The Book of Mormon: racy, vulgar, perfect
“Warning: explicit content.”
Those words are printed on every ticket to The Book of Mormon at Pittsburgh’s Benedum Center in Downtown — and with good reason. The musical that cleaned up at the Tony Awards with nine wins last year is one of the most vulgar, inappropriate, and politically incorrect musicals that I’ve ever seen — and I loved every second of it.
For those who may not know, The Book of Mormon is a musical from the minds of Trey Parker and Matt Stone, the creators of Comedy Central’s South Park. The musical follows Elder Kevin Price, a young Mormon eager to begin his two-year mission for the Church of Jesus Christ of Latter-day Saints. Praying to be sent to Orlando, Price seems to draw the short straw when he is assigned to Uganda with the compulsive liar Elder Arnold Cunningham. Faced with warlords, disease, poverty, and famine, Price realizes that bringing Africans to the church may not be as easy as it initially seemed. Laced with constant jokes, the show had the audience laughing from the opening number.
The Book of Mormon is meant to be one big joke, but the level of humor in the musical does not affect the quality of the show. The amount of work that was put into the production was evident. The vocal performances of each and every cast member was incredible, and the choreography effectively corresponded with each of the numbers. The cast and crew had obviously put an immense amount of effort into polishing the performance, making the show as legitimate as The Lion King or Wicked. It is only due to this level of professionalism that audience members are able to take the more ridiculous parts of the script seriously.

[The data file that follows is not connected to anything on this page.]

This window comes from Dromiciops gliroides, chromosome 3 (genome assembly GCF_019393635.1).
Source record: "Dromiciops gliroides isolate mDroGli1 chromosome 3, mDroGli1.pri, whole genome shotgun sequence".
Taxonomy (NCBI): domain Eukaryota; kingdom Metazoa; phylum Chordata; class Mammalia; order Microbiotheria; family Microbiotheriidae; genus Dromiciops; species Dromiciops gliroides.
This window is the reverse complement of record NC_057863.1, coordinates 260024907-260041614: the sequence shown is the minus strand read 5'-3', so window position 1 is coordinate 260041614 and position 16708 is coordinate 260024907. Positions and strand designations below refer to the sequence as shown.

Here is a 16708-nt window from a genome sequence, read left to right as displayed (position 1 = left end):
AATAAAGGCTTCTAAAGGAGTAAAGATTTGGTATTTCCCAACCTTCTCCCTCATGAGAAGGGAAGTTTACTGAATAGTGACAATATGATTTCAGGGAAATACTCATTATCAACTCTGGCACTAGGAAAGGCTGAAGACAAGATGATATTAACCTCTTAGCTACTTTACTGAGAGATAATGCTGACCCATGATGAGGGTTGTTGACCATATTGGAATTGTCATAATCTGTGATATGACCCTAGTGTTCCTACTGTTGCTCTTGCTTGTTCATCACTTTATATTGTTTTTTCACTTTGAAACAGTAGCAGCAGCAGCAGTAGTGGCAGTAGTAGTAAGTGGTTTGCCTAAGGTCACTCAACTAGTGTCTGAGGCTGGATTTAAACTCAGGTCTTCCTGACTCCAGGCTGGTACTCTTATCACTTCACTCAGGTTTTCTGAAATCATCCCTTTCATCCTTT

However, what makes The Book of Mormon different from most musicals is that it was written to offend. There are racial slurs and vulgar language everywhere, and direct jabs at organized religion come at every turn. It crosses every line and breaks all the rules. While on the surface it may seem a ridiculous, crude excuse for a musical, the satire is very poignant. The Book of Mormon is only as ridiculous as the concept it criticizes. The message it tries to project through the use of flamboyant Elders and the hyperbolized ignorance of the Ugandans rings true whether people adhere to an organized religion or not.
The Book of Mormon is really about how organized religion isn’t necessarily a requirement for being a good person, helping others and making a difference. And while it does make fun of religion, it also teaches respect for others’ beliefs, no matter how far-fetched they might seem.
Although the production at the Benedum Center ended yesterday, it’s worth the trip to find another production. Look past the offensiveness and see the genius beneath the jokes. It won’t disappoint.